BTW the Orville-verse was never presented as an "utopia". It's just a better world than we have today. I actually find this to be a more believable and honest take than the Trekkian claim of a perfect humanity (which somehow still has place for all those hat-ass admirals that behave exactly like 20th century bereaucracts).
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Maq
Wed, Oct 18, 2017, 1:54pm (UTC -5)
Re: TNG S1: Encounter at Farpoint

O'Brian is titulated liutenant by Data , ????
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Lod
Wed, Oct 18, 2017, 1:32pm (UTC -5)
Re: DSC S1: Choose Your Pain

By the way, that ending with the creepy reflection of Stamets in his mirror was scary af, imo. I wonder if that has some connection with the Mirror Universe?
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Lod
Wed, Oct 18, 2017, 1:30pm (UTC -5)
Re: DSC S1: Choose Your Pain

Imo, Saru didn't stop being himself or behaving the way he normally does because of bad writing, but rather because he doesn't want to lose yet another captain after Georgiou and so sees rescuing Lorca his main priority and the well-being of the Tardigrade as less important.
You can understand watching the episode that he's really anxious and nervous about filling the captain position while Lorca is gone, that he wants to do his best and, in his point of view, "doing his best" means accomplishing his goal by following the admiral's orders to the letter, no matter what, those orders being "Rescue Lorca before he spills out our secrets!".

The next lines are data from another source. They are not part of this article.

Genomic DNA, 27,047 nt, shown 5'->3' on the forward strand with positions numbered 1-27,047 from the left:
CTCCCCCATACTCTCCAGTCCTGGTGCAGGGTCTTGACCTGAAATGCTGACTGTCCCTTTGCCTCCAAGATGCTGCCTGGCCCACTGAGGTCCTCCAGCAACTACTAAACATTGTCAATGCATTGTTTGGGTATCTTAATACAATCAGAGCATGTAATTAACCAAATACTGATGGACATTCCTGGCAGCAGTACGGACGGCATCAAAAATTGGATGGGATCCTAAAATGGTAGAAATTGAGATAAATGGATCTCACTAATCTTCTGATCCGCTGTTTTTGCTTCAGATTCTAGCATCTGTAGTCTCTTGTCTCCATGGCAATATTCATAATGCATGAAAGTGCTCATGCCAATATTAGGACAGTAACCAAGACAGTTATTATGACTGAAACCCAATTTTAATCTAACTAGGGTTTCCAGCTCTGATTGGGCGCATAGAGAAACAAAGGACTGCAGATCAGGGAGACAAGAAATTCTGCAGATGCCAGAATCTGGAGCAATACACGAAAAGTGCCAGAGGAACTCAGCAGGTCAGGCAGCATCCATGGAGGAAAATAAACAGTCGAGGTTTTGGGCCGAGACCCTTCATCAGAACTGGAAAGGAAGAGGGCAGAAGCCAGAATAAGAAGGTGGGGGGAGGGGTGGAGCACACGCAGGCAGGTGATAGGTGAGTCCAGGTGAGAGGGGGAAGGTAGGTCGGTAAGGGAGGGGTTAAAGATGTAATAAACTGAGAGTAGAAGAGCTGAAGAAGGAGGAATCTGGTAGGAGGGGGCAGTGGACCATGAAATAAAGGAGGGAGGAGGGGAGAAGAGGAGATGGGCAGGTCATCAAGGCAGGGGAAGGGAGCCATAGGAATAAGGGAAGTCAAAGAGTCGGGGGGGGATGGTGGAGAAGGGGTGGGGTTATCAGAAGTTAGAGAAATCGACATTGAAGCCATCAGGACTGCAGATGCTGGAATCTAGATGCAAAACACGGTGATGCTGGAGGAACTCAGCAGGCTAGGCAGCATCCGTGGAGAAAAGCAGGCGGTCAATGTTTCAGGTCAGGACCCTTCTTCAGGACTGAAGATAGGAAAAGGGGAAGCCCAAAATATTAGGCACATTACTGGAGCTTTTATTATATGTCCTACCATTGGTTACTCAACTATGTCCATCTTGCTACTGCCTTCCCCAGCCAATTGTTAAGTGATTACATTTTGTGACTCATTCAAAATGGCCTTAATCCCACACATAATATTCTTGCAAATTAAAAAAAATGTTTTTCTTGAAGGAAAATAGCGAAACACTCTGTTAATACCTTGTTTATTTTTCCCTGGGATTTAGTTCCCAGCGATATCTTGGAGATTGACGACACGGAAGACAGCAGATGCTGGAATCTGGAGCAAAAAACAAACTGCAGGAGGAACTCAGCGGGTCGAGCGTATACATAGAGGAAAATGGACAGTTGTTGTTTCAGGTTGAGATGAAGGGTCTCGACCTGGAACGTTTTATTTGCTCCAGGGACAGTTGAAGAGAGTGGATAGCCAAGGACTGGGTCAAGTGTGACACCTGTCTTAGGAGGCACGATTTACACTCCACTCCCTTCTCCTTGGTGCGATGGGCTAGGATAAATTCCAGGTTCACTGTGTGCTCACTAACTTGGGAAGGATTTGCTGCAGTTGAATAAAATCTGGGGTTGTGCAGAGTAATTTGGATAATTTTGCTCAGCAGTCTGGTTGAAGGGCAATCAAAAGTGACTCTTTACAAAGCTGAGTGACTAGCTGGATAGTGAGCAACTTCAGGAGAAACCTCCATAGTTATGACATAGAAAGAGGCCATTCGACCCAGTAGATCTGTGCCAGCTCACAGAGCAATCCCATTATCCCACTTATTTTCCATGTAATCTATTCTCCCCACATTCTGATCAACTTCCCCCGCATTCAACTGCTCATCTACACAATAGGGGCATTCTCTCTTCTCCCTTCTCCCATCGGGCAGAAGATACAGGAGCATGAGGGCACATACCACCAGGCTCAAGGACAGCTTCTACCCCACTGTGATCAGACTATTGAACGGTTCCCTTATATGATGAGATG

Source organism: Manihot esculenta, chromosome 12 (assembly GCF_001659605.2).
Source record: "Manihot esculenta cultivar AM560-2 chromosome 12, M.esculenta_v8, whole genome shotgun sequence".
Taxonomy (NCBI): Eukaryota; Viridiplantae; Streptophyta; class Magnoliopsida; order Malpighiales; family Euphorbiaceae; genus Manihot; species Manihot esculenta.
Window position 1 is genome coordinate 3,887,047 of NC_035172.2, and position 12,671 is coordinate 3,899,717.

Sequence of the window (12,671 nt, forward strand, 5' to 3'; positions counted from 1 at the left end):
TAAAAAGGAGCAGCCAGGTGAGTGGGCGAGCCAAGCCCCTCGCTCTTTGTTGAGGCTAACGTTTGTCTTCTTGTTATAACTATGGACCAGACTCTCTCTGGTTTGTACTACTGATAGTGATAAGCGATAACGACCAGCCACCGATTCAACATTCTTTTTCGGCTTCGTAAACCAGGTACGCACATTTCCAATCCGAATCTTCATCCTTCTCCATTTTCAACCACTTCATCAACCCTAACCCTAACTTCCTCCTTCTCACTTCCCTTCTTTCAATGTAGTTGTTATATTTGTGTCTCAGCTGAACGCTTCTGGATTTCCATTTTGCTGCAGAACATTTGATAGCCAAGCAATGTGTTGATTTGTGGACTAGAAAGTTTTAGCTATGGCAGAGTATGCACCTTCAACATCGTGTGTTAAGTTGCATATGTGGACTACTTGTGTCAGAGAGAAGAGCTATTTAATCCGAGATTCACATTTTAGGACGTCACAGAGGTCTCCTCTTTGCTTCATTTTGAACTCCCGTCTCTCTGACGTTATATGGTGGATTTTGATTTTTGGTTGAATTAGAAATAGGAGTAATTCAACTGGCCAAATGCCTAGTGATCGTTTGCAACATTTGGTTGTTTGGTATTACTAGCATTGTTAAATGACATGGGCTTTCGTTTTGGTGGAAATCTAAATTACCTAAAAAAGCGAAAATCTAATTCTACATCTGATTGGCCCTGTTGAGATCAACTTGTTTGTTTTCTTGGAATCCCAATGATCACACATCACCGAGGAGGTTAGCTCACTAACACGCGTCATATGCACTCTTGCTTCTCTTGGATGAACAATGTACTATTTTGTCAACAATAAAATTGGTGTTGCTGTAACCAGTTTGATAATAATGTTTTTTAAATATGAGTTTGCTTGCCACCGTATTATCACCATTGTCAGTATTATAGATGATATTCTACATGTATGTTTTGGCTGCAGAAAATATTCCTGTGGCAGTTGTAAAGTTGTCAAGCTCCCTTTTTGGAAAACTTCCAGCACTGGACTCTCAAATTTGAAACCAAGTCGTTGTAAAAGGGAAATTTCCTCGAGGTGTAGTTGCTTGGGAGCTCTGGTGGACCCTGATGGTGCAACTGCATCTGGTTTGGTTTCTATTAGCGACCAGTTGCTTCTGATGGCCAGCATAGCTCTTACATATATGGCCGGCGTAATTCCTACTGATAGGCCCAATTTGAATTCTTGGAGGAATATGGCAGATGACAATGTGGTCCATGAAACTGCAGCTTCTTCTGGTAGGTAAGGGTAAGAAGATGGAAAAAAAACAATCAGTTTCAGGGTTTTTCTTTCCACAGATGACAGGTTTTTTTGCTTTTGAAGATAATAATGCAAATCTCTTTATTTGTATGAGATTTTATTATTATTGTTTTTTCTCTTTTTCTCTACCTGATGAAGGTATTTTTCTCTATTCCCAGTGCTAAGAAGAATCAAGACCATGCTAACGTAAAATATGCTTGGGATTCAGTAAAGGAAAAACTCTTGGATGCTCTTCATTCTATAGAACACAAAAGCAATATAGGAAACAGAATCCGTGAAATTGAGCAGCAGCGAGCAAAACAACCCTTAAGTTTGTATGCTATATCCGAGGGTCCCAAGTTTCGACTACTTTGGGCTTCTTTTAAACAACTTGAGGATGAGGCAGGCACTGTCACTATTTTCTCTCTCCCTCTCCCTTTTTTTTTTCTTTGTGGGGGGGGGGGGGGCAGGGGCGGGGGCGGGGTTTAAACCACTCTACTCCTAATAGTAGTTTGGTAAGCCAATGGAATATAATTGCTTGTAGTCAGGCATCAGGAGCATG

He wants to impress the admiral, to show her he can be a good captain and at the same time he doesn't want to lose another captain. That's why he doesn't behave "like himself".
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Chrome
Wed, Oct 18, 2017, 11:42am (UTC -5)
Re: DSC S1: Choose Your Pain

Thanks Peremensoe, for your thoughtful comment. You really nailed the Trek morality topic there, I'm tempted to frame that and put it up on my wall.

I think a great example that illustrates how a immoral character can tell a morality tale is none other than "A Christmas Carol". There, Scrooge is both the antagonist AND the protagonist because he's fighting his own demons in order to understand why he came to be what he is. If Scrooge started the story out as just some normal and decent guy with an attitude you'd expect around Christmas, there would be no conflict, and thus no story. That a selfish character like Scrooge can make such a dramatic change in conscience is exactly what makes the story so involving. So yes, flawed characters can tell very moving moral stories.

@Yanks

I tried watching it, but I ran out of time because of family stuff. I'm not all that invested in the "All-Access" fluff, but I'd be interested to know if anything important comes of it, too.
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William B
Wed, Oct 18, 2017, 11:36am (UTC -5)
Re: VOY S3: Third Season Recap

There are some other s2 eps I really like, but yeah, s3 has some real standouts. I wouldn't say I like or even am neutral on Darkling/Rise, but I don't think they're close to the bottom of what s2-3 offer, especially s2. It's remarkable how much of an improvement S4 is; I'm nearly halfway through and I'm really digging it, though it's still inconsistent. Ds9 6/Voy 4 was a good year for Trek.

I hope you do pick up your reviews! I can't wait to read what you say about Profit and Lace.
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BZ
Wed, Oct 18, 2017, 11:36am (UTC -5)